For most people, touching a Japanese sword would be a source of great joy. However, how to know if a Katana is authentic? No one wants to get ripped off if they buy one, so we will give you the best tricks on how to tell if a katana is good.
Cheap Japanese swords how to tell the difference or how to know if a katana is a good one
Japanese swords are not just a fighting tool for samurai or other warriors, they are a true work of art.
However, to the untrained eye, cheap katanas or good katanas are not very different from each other. So we asked a Japanese acquaintance, who has a small store in Japan, just outside Kyoto, that sells Japanese swords, and he told us how to tell if a katana is good.
As Mr. Matsusake says, to be able to properly and perfectly evaluate a sword can take a lifetime, but fortunately he has explained some tricks and also to see what makes a sword unique and special, so we know how to know if a katana is original or not.
THE GUNTO SWORD AND THE DIFFERENCE WITH THE TACHI KATANA ( How to know if a Katana is authentic?)
Let’s see the difference between the Guntō sword and the Tachi katana, to know exactly how to differentiate them and not to be sold a “pig in a poke” (It is a very famous saying in my country, and it means not to be sold something that is not).
The Guntō 軍刀 sword – How to know if a Katana is authentic?
The Guntō sword (軍刀), is a Japanese military sword.
The Guntō sword (軍刀), was a Japanese ceremonial sword made for the Japanese Imperial Army and Navy, following the introduction of compulsory military service in the year 1872.
Guntō swords were very common during World War II and were carried by Japanese military personnel.
How to know if a Katana is authentic or if a gunto is handmade
To see how to know if a Katana is authentic, we must look inside. Although some gunto swords were handmade or partially handmade, most were assembled in factories from standard bars and quality.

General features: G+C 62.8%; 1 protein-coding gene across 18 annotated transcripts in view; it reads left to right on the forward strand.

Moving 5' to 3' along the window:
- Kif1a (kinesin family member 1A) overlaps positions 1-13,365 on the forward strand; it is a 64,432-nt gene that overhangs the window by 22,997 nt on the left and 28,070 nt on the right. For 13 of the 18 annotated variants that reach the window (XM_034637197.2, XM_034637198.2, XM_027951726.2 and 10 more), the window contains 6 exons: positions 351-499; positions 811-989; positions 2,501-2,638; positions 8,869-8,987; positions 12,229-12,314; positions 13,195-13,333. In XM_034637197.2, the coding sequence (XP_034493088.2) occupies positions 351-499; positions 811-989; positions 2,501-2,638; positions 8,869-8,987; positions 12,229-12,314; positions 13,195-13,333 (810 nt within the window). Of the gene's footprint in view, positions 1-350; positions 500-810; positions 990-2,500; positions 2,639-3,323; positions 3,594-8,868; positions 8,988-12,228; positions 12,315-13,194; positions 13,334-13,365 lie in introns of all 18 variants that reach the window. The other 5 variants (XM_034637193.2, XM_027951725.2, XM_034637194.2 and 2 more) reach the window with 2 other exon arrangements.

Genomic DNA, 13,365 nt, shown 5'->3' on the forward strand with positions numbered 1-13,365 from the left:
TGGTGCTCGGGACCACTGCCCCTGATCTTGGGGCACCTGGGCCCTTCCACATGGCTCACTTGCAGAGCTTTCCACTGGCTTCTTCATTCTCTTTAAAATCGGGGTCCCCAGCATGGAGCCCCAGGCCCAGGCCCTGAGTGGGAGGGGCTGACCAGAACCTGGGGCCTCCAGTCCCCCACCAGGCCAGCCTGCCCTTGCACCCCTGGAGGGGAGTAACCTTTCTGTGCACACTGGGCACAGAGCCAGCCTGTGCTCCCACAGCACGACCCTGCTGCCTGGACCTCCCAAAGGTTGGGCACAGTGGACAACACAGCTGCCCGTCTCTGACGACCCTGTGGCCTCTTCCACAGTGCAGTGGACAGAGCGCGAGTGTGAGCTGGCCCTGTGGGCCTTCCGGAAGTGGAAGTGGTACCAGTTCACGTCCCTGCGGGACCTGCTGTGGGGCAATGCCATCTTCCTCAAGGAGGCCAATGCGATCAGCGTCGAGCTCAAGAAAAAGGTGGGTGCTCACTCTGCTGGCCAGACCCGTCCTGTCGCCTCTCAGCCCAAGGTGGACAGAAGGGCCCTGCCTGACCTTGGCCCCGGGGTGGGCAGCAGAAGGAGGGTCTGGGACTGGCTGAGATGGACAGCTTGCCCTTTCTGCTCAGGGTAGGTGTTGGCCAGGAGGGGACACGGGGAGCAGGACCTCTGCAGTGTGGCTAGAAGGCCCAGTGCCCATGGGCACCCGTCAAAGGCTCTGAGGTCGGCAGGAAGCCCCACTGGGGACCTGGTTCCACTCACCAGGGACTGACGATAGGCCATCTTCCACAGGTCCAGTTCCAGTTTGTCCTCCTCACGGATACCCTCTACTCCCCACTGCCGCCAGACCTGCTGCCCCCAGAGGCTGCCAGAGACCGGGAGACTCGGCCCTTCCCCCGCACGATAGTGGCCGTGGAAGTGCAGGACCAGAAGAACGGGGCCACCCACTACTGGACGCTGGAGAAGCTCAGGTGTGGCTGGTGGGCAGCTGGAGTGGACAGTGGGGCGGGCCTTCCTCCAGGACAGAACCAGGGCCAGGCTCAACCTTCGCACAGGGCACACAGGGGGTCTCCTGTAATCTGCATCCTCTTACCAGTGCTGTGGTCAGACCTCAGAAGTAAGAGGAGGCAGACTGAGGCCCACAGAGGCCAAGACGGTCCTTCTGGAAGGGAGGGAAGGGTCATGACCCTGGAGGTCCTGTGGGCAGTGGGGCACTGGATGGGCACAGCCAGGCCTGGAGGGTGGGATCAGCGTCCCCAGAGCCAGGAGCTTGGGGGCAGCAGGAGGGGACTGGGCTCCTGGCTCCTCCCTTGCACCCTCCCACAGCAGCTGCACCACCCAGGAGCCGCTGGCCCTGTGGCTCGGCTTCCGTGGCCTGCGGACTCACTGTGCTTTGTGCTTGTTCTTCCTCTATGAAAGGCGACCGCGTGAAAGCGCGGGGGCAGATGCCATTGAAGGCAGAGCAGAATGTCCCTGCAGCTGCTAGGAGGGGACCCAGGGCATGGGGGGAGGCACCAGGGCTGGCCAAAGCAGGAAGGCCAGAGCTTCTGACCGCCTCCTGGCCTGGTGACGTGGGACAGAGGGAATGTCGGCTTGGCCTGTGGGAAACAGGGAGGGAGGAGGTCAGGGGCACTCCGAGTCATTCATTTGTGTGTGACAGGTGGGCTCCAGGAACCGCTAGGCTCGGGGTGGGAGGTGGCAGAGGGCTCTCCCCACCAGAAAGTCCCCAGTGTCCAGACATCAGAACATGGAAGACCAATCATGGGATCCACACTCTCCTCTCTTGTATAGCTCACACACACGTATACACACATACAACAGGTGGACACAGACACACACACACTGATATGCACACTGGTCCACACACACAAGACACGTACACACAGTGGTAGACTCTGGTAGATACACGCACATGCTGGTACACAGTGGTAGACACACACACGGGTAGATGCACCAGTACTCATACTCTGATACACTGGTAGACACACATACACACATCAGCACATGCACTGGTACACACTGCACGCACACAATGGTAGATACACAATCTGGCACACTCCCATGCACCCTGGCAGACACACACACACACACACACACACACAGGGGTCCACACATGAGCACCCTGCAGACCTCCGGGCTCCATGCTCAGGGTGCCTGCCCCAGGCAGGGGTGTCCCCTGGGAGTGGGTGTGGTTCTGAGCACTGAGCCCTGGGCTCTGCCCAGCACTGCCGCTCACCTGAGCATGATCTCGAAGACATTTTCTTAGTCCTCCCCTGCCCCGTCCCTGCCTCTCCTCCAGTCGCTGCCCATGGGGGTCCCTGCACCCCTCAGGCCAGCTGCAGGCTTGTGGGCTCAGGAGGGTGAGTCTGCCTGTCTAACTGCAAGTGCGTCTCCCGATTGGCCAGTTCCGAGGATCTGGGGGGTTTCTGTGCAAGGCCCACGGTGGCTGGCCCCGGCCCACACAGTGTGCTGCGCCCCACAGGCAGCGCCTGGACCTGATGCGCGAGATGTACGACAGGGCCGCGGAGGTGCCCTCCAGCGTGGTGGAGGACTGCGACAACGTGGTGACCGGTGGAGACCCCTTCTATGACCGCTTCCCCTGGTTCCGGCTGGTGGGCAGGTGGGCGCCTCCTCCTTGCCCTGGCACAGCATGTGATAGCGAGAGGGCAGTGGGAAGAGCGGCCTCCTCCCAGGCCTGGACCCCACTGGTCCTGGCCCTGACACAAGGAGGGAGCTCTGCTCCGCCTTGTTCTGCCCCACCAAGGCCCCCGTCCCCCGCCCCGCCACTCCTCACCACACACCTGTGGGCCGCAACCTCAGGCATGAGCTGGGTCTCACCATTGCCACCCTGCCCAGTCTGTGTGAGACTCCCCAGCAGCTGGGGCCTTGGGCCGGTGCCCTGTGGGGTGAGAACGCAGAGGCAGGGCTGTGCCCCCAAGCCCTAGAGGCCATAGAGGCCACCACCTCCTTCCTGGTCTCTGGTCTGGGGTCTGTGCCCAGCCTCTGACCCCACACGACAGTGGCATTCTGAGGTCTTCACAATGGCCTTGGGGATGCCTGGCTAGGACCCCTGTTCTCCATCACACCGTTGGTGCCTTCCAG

Quality of a Japanese Guntō sword (軍刀) – How to know if a Katana is good?
The blade of the Guntō sword was of high quality.
If you know how to read Japanese and also know how to open the hilt of the sword, you can see a signature that will be on the inside of the hilt blade and so you can distinguish whether it is a handmade or machine-made sword.
- Note: Today the Japanese government bans the gunto sword. Why? Well, because after all, it considers them mass-produced Japanese weapons / swords of no artistic value.
Katana Tachi 太刀 – How to know if a Katana is authentic.
The tachi katana (太刀) is very similar to normal Japanese katanas, but they were worn horizontally, with the point down behind a samurai’s back.
Japanese soldiers of World War 2 hung the swords on their hips, but pointed downward at the loops of the scabbard.
Details of a Japanese sword to know if a katana is authentic
Japanese swords have many details that are difficult to see without proper lighting, so you need a good strong light source.
Let’s see one of the best ways to know if a katana is original.